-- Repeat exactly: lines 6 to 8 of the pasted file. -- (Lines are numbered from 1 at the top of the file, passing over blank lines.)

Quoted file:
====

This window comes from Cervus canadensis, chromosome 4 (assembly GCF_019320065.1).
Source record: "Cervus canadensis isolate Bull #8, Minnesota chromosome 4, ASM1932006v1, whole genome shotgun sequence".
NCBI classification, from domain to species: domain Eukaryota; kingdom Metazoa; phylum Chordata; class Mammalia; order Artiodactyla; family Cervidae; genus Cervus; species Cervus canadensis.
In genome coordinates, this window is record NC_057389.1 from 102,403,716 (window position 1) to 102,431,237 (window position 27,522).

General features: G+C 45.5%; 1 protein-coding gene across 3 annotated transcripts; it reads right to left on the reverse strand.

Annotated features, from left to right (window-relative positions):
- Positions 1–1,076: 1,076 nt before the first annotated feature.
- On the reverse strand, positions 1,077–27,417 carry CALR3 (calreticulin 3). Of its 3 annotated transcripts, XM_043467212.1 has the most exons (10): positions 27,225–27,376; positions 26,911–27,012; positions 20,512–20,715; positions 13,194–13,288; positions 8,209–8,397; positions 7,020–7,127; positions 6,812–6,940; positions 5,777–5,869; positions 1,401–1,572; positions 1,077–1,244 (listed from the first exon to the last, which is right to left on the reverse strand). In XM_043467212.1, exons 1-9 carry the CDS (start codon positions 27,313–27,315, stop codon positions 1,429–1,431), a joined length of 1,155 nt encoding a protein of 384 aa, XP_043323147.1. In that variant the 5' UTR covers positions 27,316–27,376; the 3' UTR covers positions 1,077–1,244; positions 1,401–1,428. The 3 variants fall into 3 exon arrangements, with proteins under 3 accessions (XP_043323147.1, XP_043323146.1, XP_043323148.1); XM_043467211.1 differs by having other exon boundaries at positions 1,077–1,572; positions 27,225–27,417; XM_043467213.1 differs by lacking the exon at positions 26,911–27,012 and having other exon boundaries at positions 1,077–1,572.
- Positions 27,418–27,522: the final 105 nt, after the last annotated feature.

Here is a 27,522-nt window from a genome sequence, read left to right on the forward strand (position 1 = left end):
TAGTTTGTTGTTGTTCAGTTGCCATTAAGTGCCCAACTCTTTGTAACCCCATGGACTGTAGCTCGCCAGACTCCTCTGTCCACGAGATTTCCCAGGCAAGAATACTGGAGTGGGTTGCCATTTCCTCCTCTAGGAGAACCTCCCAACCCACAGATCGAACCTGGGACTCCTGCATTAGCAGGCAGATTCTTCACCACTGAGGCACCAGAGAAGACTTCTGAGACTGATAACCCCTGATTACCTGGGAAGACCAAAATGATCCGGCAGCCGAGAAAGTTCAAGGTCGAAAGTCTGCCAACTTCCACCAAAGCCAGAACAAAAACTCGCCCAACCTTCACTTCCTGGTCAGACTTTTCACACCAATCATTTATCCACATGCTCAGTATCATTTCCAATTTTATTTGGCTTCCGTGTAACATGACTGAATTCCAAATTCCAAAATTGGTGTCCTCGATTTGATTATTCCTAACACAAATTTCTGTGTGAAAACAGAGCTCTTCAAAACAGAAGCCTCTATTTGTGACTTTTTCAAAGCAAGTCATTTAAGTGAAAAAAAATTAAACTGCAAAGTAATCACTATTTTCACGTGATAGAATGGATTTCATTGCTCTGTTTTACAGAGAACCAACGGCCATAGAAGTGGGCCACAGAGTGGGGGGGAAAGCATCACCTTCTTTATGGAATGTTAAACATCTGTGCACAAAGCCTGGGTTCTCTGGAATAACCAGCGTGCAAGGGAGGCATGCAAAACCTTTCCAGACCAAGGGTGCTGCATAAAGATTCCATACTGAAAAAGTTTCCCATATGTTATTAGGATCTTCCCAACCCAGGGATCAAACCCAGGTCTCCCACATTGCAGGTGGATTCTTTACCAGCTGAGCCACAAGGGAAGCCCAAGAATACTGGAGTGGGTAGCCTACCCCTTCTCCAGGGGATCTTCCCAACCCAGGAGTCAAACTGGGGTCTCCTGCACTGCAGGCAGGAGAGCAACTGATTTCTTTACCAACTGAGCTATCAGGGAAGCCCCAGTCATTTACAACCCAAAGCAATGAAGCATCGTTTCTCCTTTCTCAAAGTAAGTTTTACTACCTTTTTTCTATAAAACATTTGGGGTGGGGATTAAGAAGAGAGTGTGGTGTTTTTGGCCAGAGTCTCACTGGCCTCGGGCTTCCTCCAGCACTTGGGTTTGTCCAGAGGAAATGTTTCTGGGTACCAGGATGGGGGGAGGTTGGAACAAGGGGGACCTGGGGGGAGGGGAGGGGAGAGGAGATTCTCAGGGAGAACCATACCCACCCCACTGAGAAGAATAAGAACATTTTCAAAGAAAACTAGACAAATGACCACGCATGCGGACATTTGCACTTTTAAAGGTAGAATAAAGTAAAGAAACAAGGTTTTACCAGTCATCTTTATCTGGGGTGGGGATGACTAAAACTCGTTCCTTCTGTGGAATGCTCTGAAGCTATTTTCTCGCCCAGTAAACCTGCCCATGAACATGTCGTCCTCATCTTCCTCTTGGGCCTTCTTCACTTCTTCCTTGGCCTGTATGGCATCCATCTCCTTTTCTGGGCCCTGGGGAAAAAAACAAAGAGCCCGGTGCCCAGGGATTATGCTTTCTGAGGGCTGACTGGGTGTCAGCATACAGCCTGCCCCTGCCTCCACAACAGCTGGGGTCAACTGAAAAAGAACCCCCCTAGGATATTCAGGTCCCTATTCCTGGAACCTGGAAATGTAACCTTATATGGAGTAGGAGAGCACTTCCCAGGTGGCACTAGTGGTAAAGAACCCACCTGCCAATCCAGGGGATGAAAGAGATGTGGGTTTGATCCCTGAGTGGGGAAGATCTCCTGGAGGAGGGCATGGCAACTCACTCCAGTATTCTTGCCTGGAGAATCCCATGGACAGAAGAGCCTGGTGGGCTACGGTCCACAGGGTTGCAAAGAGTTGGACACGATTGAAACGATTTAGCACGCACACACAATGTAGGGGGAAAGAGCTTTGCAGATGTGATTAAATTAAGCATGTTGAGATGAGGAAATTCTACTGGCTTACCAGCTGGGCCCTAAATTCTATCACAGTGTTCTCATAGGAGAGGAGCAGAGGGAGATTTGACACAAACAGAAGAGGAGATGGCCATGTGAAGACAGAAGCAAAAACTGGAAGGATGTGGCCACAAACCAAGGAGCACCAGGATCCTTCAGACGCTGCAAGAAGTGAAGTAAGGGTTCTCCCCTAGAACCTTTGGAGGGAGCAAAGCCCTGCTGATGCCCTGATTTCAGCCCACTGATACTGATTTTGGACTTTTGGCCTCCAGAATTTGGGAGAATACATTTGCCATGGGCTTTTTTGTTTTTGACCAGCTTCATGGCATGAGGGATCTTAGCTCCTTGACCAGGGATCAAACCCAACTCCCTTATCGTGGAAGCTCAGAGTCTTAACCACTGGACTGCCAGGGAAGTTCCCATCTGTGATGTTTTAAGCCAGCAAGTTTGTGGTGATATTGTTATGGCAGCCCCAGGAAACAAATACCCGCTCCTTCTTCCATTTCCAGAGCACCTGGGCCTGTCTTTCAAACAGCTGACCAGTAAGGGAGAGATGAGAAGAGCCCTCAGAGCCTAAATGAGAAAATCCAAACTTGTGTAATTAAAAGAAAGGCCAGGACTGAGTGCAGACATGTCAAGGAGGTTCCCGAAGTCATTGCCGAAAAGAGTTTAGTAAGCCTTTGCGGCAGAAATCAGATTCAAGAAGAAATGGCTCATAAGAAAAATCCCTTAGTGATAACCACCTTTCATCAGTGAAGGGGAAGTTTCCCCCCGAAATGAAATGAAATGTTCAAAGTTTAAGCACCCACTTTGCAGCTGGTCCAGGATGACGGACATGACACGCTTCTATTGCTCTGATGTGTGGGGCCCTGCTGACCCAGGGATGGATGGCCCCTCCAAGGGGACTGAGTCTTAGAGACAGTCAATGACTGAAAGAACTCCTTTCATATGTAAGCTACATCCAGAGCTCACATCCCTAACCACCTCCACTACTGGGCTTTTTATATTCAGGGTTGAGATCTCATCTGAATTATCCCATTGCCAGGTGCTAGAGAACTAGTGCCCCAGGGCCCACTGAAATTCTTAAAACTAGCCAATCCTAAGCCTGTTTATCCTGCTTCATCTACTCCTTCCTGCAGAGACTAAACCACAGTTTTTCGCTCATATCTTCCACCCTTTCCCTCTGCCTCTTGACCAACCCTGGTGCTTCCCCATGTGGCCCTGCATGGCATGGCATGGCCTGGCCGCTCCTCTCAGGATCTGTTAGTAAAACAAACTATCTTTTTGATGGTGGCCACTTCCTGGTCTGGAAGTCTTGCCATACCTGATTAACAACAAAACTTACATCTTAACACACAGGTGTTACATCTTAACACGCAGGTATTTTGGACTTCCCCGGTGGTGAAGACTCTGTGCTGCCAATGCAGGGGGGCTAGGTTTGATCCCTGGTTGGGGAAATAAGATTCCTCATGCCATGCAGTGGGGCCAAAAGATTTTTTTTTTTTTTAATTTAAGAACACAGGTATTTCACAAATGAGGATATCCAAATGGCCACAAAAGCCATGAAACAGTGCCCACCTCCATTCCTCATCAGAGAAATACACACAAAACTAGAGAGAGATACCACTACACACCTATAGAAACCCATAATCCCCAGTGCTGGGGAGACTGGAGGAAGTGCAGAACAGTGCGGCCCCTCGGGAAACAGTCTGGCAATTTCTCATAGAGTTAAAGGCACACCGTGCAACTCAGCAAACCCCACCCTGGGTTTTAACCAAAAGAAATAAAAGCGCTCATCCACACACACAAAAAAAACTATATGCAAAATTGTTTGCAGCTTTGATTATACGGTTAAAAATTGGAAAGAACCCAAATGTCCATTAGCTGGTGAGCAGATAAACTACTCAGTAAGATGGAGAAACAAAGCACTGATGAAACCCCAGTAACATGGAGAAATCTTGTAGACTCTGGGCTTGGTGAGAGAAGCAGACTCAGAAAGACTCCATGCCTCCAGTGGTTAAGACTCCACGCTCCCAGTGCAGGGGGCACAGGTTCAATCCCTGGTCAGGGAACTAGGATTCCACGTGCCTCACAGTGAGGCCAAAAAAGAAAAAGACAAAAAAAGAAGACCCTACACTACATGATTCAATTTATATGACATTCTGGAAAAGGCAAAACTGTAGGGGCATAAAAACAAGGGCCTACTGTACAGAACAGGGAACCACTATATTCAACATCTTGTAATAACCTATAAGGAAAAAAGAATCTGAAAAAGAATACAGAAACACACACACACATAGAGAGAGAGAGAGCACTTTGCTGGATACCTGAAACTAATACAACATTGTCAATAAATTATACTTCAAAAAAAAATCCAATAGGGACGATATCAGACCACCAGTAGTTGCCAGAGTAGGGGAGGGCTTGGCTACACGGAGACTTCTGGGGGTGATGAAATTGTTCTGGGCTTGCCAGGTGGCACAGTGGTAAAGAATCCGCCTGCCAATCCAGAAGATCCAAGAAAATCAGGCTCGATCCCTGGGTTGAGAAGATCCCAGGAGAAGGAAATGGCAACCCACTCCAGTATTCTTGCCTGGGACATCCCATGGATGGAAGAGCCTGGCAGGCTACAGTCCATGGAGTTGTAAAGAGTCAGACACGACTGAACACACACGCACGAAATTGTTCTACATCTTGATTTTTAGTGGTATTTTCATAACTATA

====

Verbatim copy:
Annotated features, from left to right (window-relative positions):
- Positions 1–1,076: 1,076 nt before the first annotated feature.
- On the reverse strand, positions 1,077–27,417 carry CALR3 (calreticulin 3). Of its 3 annotated transcripts, XM_043467212.1 has the most exons (10): positions 27,225–27,376; positions 26,911–27,012; positions 20,512–20,715; positions 13,194–13,288; positions 8,209–8,397; positions 7,020–7,127; positions 6,812–6,940; positions 5,777–5,869; positions 1,401–1,572; positions 1,077–1,244 (listed from the first exon to the last, which is right to left on the reverse strand). In XM_043467212.1, exons 1-9 carry the CDS (start codon positions 27,313–27,315, stop codon positions 1,429–1,431), a joined length of 1,155 nt encoding a protein of 384 aa, XP_043323147.1. In that variant the 5' UTR covers positions 27,316–27,376; the 3' UTR covers positions 1,077–1,244; positions 1,401–1,428. The 3 variants fall into 3 exon arrangements, with proteins under 3 accessions (XP_043323147.1, XP_043323146.1, XP_043323148.1); XM_043467211.1 differs by having other exon boundaries at positions 1,077–1,572; positions 27,225–27,417; XM_043467213.1 differs by lacking the exon at positions 26,911–27,012 and having other exon boundaries at positions 1,077–1,572.